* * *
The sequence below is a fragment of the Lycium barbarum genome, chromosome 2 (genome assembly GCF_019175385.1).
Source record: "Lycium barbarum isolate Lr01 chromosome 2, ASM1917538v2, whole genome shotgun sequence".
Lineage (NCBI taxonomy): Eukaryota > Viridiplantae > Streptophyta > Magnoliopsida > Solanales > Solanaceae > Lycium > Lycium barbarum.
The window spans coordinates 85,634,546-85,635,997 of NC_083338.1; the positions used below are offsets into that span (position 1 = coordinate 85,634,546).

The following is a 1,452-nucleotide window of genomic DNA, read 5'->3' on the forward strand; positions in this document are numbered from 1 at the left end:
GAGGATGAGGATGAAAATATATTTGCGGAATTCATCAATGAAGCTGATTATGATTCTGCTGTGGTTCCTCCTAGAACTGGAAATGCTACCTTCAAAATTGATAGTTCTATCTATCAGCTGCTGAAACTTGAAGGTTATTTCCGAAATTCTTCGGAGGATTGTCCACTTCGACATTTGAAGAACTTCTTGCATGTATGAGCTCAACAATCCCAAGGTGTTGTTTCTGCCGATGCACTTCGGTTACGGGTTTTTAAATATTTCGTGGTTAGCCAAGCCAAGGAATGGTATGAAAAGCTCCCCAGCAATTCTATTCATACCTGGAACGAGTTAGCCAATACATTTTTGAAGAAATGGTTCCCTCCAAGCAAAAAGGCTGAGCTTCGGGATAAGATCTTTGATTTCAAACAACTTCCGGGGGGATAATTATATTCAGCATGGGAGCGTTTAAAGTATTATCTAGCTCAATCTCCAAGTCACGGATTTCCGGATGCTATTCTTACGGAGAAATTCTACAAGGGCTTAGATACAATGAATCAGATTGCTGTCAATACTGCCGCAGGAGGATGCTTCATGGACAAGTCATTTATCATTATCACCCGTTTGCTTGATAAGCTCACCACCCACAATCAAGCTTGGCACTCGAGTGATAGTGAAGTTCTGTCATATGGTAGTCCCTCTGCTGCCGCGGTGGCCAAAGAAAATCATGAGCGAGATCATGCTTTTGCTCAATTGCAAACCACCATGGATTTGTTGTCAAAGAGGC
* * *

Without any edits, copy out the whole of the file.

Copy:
The sequence below is a fragment of the Lycium barbarum genome, chromosome 2 (genome assembly GCF_019175385.1).
Source record: "Lycium barbarum isolate Lr01 chromosome 2, ASM1917538v2, whole genome shotgun sequence".
Lineage (NCBI taxonomy): Eukaryota > Viridiplantae > Streptophyta > Magnoliopsida > Solanales > Solanaceae > Lycium > Lycium barbarum.
The window spans coordinates 85,634,546-85,635,997 of NC_083338.1; the positions used below are offsets into that span (position 1 = coordinate 85,634,546).

The following is a 1,452-nucleotide window of genomic DNA, read 5'->3' on the forward strand; positions in this document are numbered from 1 at the left end:
GAGGATGAGGATGAAAATATATTTGCGGAATTCATCAATGAAGCTGATTATGATTCTGCTGTGGTTCCTCCTAGAACTGGAAATGCTACCTTCAAAATTGATAGTTCTATCTATCAGCTGCTGAAACTTGAAGGTTATTTCCGAAATTCTTCGGAGGATTGTCCACTTCGACATTTGAAGAACTTCTTGCATGTATGAGCTCAACAATCCCAAGGTGTTGTTTCTGCCGATGCACTTCGGTTACGGGTTTTTAAATATTTCGTGGTTAGCCAAGCCAAGGAATGGTATGAAAAGCTCCCCAGCAATTCTATTCATACCTGGAACGAGTTAGCCAATACATTTTTGAAGAAATGGTTCCCTCCAAGCAAAAAGGCTGAGCTTCGGGATAAGATCTTTGATTTCAAACAACTTCCGGGGGGATAATTATATTCAGCATGGGAGCGTTTAAAGTATTATCTAGCTCAATCTCCAAGTCACGGATTTCCGGATGCTATTCTTACGGAGAAATTCTACAAGGGCTTAGATACAATGAATCAGATTGCTGTCAATACTGCCGCAGGAGGATGCTTCATGGACAAGTCATTTATCATTATCACCCGTTTGCTTGATAAGCTCACCACCCACAATCAAGCTTGGCACTCGAGTGATAGTGAAGTTCTGTCATATGGTAGTCCCTCTGCTGCCGCGGTGGCCAAAGAAAATCATGAGCGAGATCATGCTTTTGCTCAATTGCAAACCACCATGGATTTGTTGTCAAAGAGGC